Based on where Starliner, Dragon, and Orion will enter their preliminary orbits, the next likely emergency landing location should an emergency occur in the first few moments after orbit insertion would be in the Pacific Ocean, at which point the Hawai’i team would be the responsible unit for rescue and recovery of a crew.

For the Charleston and Hawai’i teams, their rescue plan calls for them to be on site with the hatch to the capsule opened within 24 hours of splashdown.

“The 24-hour requirement is that these guys need to be there … and open the hatch within 24 hours,” related Brent Maney, Space Medical Contingency Specialist for the Human Space Flight Support Medical/Rescue Division of the Department of Defense stationed with the 45th Operations Group, Detachment 3.

“The rationale for having the hatch open within 24 hours is because of the way the life support is set up.  If the crew has to stay in the vehicle and can’t get themselves out before [the rescue guys] get there, they only have a life cycle of about 24 hours.”

For the Hawai’i rescue team, analysis shows that they could take anywhere between 4 to 12 hours to reach a capsule splashing down in the Pacific.

Right now, the Indian Ocean is not planned as an emergency landing location, but should that need to happen, the Hawai’i team would be the responsible rescue party.

Moreover, Captain Fry related that it is actually more efficient for the rescue teams to be stationed on land than it would be for them to be pre-positioned at certain locations in the ocean.

“We would not be quicker out in the ocean because the capsule could land anywhere.  So if we’re in the ocean, it would take us significantly longer [to reach the capsule] than flying there,” related Captain Fry.

“You can only go maybe 20 knots with big ships, and we don’t own any of those.  But the aircraft that we’re flying can go 300 to 400 miles per hour and just fly right to the capsule.”

Regardless of what team is deployed, the worst case scenario is if a capsule lands and flips upside down in the water, known as the Stable II configuration.

Stable I is when the capsule splashes down and remains upright.

Stable II happened twice during the Apollo program, after the Apollo 7 and Apollo Skylab 4 capsules splashed down and flipped upside down in the ocean.

The Apollo Skylab 4 capsule upside down in Stable II configuration in the water following splashdown. (Credit: NASA)

The extra stress this puts on the crew is one of the first and foremost reasons to quickly right the capsule.

For the 304th rescue divers, the same lift bags they would use to raise a Starliner capsule farther out of the water to prevent water intrusion into its side hatch are the same devices they would use to right an Orion, Dragon, or Starliner capsule.

After this, the stabilization collar would be attached to the bottom of a capsule and then the front porch deployed in front of the side hatch.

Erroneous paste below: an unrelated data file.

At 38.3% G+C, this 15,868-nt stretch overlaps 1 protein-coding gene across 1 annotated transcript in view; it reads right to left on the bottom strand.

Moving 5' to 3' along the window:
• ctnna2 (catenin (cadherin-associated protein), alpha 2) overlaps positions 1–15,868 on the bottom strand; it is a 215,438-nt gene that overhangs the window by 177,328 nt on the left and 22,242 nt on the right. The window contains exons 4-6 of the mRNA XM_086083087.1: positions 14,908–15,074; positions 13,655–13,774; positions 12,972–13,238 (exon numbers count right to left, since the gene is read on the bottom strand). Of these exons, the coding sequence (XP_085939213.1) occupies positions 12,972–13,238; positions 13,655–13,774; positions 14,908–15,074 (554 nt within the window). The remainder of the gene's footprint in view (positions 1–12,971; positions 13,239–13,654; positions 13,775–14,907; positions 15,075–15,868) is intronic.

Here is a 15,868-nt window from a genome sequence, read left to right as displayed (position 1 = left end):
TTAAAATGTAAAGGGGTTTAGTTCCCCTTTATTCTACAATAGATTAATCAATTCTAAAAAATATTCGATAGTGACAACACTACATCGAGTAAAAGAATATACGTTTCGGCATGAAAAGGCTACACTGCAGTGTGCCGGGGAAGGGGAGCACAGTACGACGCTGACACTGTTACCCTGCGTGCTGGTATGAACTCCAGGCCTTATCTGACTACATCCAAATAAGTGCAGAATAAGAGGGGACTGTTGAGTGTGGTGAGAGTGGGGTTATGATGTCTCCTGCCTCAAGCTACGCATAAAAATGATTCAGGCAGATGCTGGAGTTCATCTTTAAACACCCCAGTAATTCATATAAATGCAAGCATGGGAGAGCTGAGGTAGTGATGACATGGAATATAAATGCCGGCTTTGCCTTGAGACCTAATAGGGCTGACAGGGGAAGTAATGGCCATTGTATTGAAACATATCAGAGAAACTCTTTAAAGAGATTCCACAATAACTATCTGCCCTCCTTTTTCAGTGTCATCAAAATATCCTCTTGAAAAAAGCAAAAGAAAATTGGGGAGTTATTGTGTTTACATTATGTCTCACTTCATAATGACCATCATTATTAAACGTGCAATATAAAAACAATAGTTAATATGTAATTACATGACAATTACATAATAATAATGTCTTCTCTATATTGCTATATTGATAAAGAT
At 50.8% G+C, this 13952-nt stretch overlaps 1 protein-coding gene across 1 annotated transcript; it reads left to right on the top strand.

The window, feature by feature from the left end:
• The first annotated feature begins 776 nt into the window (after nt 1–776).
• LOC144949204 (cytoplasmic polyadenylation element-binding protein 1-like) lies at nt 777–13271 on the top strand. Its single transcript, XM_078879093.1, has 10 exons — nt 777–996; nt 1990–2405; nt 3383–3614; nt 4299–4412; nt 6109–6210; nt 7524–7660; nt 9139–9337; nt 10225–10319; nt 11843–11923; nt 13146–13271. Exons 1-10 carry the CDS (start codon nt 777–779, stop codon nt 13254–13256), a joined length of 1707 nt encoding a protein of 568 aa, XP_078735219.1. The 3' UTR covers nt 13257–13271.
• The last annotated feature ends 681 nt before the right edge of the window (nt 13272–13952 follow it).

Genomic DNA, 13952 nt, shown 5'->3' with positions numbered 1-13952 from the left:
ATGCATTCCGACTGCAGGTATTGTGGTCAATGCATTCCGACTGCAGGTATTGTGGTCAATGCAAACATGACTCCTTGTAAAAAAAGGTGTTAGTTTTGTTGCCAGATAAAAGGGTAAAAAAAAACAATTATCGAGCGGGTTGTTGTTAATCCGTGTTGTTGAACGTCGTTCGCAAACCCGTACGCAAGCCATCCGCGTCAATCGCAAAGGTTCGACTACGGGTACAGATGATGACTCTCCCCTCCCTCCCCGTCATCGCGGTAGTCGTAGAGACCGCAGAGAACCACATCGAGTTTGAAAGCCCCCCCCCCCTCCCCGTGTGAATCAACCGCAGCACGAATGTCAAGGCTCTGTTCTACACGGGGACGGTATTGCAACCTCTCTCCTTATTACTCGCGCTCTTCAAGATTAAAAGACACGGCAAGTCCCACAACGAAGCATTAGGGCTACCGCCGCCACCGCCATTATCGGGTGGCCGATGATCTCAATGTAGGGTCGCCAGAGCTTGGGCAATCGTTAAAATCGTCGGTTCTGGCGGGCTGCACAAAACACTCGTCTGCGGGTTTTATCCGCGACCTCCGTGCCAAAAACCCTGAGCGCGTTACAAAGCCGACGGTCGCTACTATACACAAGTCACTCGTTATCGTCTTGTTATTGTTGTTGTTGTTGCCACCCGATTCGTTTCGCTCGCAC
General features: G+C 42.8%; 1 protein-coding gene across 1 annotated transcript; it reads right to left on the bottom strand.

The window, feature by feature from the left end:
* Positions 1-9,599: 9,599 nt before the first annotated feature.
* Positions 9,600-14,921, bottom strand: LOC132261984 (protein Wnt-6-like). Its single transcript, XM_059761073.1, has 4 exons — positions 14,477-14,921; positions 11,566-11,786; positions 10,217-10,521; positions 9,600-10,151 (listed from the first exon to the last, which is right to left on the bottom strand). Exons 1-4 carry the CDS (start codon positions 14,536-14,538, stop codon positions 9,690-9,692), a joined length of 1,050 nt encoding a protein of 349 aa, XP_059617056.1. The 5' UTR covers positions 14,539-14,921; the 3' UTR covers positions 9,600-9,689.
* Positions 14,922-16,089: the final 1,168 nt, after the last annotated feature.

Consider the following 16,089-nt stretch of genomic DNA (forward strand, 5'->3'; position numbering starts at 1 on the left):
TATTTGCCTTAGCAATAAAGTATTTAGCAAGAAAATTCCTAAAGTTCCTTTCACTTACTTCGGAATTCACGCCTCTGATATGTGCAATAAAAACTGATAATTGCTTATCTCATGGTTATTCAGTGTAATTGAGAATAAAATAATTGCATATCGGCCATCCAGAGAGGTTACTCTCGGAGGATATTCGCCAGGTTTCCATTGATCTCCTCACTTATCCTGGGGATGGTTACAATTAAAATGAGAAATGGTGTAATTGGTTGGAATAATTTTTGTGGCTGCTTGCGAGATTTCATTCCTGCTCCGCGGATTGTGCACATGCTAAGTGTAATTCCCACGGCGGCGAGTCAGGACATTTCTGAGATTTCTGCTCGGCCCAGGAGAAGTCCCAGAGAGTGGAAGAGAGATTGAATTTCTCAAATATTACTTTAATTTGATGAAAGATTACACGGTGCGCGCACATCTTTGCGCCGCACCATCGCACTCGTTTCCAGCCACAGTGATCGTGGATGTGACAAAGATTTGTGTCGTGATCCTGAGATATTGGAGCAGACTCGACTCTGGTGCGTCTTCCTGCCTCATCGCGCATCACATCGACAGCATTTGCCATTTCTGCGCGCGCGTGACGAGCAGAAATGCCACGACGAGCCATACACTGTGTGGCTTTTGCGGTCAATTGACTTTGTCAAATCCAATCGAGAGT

The front porch is a specially built life raft for the new U.S. crew vehicle emergency rescue operations; it can support a 9-person team with a 4-person crew for up to 72 hours as they await a rescue ship or rescue helicopter for transport back to land.

It can also serve as a medical triage facility for any injured crewmember.

More so, an interesting element to these at sea rescues is the role weather could play.

For on-pad aborts or aborts shortly after liftoff, odds are the weather would be perfectly acceptable or at sea rescues or at least would clear quickly enough to meet the safety standards set by NASA, the DoD, and the various crew capsule programs.

But farther down range aborts along the ground track could result in a capsule splashing down in the middle of weather systems over the Atlantic.

In this particular case, pre-launch day-of considerations would have to be made by the Department of Defense and NASA as to what risk they are willing to accept should a crew capsule splashdown in one of these inclement weather areas during an abort.

These considerations range from a delay to launch to a delay to rescue for the safety of the rescue teams to sending the rescue teams out in potentially hazardous weather conditions.

The 304th rescue squadron itself also has the ability to make a call on weather conditions they believe are too dangerous for their teams to operate in.

“I’ve been in 15-20 foot seas doing training missions,” said Captain Fry. “But there are some weather constraints.  For our parachute systems, we can’t parachute through lightning, and if it’s pouring down rain that would also affect our parachutes.

“Sea states [are also a concern].  If [they] get real big, we have to start weighing that risk and reward of ‘are we going to be able to survive going into that situation.’”

Orion after splashdown – via NASA

Brent Maney added, “There’s a whole risk mitigation process, and NASA and the DoD accept that risk.  So one of the things our team goes through is that the day of launch, day of landing, there’s an entire process of looking at the global weather along the landing track and analyzing whether it’s worth the risk.

“If the north Atlantic has a really nasty storm but here it’s beautiful, the powers-that-be … might decide it’s worth the risk to go ahead and do the launch, accepting that it could land in the north Atlantic and accepting that these guys might make a call that it’s too rough.

“So it’s just a risk mitigation process.  It’s all coordinated in advance.”

Regardless of the weather, the team did make clear that their only concern is the rescue of the crew, not the recovery of the capsule.

This means that if a Starliner, Dragon, or Orion vehicle lands hundreds or thousands of kilometers downrange from its launch site, the rescue team would leave it floating by itself once their mission of recovering the crew is complete.

Recovery of the capsule would then fall to NASA for Orion, SpaceX for Dragon, and Boeing for Starliner.